Refocusing On Warranties Could Save Best Buy

| About: Best Buy (BBY)

The warranty business is a little like the insurance business - people pay upfront for the chance that something might break in the future. And with the law of large numbers on their side, warranty providers can reasonably predict their return on investment. That's why it's a business that investors would love and Best Buy Inc. (NYSE:BBY) should embrace to stem its decline.

Warranties Generate Profits

In its latest 10-K filing with the SEC, Best Buy noted that the sale of extended warranties represented about 2.8% of its FY 2013 revenues, or about $1.3 billion. These top line figures may seem paltry compared to the rest of its business, but their extremely high margins mean that they contribute significantly to the firm's bottom line financial results.

Many analysts believe that these margins could range between 50% and 60%, but even a modest 40% margin would equate to operating income of $520 million. With the electronics retailer reporting an operating loss of $125 million in FY 2013 and a gain of just $772 million in FY 2012, it quickly becomes clear that warranties are a very big deal for the retailer.

But, just like Blockbuster misjudged the threat of kiosks for DVD and online streaming, Best Buy appears to have misjudged consumer appetite for overpriced and underserviced warranties. Customer dissatisfaction with these warranties has led to competitors springing up and growing sizeable businesses like SquareTrade has done over the past seven years.

Instead of fixing its margin leader, the retailer seems to have ignored it to focus on revenue projects that haven't worked yet. Case in point, the company's latest conference call highlighted a new store prototype and cost cutting initiatives. While these initiatives might improve the top line, the commoditization of consumer electronics will keep the bottom line under pressure.

Expanding the Warranty Business

SquareTrade is an extended warranty service provider for consumer electronics and appliances that began insuring devices in 2006. Just six years later, the company raised $238 million in the second largest VC deal of the year and posted 90% revenue growth. The banker behind the deal, Bain Capital, was "attracted by the high satisfaction levels among customers and retailers."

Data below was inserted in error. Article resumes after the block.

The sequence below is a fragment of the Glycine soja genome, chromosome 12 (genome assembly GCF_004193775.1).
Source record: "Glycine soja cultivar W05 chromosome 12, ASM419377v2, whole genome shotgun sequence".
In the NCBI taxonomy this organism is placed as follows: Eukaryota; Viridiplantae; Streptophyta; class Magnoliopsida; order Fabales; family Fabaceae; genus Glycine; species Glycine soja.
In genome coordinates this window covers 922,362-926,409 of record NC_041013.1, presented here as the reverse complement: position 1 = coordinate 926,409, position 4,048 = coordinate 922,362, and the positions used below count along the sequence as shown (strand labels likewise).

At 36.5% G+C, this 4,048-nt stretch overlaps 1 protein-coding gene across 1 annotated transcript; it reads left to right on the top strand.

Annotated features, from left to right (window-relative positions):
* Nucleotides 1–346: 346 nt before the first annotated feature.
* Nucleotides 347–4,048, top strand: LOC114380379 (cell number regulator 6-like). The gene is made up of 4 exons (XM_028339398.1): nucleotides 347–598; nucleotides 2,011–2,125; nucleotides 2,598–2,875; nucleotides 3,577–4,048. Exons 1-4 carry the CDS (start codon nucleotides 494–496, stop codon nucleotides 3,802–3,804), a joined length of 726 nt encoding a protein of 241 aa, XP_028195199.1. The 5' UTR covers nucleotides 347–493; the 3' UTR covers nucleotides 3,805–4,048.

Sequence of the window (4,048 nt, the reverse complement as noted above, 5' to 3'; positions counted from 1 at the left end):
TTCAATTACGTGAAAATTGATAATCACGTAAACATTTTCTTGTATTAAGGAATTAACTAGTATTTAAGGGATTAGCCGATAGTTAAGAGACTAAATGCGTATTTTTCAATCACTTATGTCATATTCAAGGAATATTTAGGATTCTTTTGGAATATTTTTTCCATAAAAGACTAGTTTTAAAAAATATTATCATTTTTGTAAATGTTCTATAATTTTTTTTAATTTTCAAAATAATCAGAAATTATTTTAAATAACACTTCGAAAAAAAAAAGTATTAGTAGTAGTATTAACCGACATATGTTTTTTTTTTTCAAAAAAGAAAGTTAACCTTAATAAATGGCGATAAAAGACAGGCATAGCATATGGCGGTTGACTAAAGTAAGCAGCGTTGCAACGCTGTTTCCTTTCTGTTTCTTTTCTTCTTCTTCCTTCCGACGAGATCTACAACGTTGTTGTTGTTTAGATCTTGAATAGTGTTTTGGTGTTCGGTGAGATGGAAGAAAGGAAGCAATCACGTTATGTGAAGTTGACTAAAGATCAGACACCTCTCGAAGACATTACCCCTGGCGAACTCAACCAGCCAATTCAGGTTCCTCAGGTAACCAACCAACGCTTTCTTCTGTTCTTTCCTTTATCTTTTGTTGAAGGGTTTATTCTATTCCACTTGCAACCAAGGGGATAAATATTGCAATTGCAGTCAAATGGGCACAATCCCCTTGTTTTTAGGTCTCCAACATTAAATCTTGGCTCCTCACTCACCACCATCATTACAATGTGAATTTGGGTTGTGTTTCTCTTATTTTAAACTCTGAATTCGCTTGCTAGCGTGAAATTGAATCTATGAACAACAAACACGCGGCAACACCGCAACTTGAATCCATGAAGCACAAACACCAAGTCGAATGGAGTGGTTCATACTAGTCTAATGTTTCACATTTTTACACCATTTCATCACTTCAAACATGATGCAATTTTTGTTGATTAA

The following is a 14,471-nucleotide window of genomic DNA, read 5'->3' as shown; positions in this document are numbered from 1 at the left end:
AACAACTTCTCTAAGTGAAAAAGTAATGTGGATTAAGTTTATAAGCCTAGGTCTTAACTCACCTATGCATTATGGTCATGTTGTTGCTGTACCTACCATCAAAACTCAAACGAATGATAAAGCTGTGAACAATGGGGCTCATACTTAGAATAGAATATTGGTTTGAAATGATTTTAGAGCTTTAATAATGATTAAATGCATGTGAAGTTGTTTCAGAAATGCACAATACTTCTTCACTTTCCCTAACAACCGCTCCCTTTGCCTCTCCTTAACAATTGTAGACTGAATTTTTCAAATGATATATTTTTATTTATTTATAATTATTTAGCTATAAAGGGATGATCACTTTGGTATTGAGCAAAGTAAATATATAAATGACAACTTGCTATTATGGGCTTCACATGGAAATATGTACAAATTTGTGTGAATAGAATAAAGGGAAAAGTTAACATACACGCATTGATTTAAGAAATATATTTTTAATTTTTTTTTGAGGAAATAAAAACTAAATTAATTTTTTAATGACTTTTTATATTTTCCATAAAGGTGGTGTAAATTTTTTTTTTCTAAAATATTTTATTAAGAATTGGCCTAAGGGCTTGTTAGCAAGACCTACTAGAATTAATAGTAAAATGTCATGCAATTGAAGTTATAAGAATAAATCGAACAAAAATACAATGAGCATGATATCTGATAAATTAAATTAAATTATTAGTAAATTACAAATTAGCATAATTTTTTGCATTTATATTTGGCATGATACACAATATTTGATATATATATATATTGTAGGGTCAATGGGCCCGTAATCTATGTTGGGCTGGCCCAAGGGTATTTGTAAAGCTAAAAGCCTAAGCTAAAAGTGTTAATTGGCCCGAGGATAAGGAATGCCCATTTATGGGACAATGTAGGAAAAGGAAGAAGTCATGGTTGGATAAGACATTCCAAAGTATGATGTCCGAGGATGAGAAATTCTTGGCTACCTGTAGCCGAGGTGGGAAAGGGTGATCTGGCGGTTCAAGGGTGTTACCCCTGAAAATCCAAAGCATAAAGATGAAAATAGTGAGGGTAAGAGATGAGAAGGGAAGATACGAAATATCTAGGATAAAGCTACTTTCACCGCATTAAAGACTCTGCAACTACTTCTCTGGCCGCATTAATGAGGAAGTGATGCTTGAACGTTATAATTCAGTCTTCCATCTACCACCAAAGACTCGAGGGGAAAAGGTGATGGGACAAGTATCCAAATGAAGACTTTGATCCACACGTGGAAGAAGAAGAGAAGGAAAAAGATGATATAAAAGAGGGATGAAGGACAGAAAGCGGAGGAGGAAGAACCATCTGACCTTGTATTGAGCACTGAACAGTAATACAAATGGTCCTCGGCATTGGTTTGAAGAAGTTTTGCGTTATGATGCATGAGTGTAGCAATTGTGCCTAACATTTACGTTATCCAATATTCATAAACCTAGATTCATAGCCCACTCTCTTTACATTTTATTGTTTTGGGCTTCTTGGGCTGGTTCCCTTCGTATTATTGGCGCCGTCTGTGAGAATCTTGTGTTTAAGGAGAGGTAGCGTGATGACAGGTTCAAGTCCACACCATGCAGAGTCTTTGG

While the privately held company doesn't reveal full financial statements, it has approximately $2.8 billion in devices under protection, with a network of channel partners that sell its warranties both in the U.S. and abroad. Most notably, eBay Inc. (NASDAQ:EBAY) offers its warranties in its many auctions with a logo where buyers can purchase them at the time of sale.

Best Buy may offer extended warranties already, but only on products that it sells. With its household brand name and nationwide physical presence, the company could expand its service to third parties, which it could service on-site instead of by mail. And picking up a replacement locally could be a significant competitive advantage compared to companies like SquareTrade.

Best Buy also has relationships with a number of different suppliers that it could leverage to rapidly build out its network. While SquareTrade has likely been built largely on eBay, Best Buy has the opportunity to tap into mobile phone partners, like Samsung (OTC:SSNLF), as well as leverage its existing advertising infrastructure to encourage its customers to insure their other devices.

Potential Impact And Execution

According to Ty Shay when he joined SquareTrade, "Warranties are a $20 billion category with high dissatisfaction." Best Buy could significantly improve its bottom line by capturing only a modest portion of that $20 billion market beyond its $1.3 billion now. And the margins on those revenues could impact its bottom line even more dramatically.

While SquareTrade may be taking market share now, Best Buy's built-in advantages of on-site repair/replacement and household brand name could prove invaluable. The older demographic in particular may be hesitant to purchase warranties online and/or send in their products by mail, creating an opportunity for Best Buy to capitalize on the other products they own.

In the end, Best Buy's turbulent financial results and risky initiatives deserve a second look and strategies like these should be analyzed to tackle what will really help turn around the business.

Disclosure: I have no positions in any stocks mentioned, and no plans to initiate any positions within the next 72 hours. I wrote this article myself, and it expresses my own opinions. I am not receiving compensation for it (other than from Seeking Alpha). I have no business relationship with any company whose stock is mentioned in this article.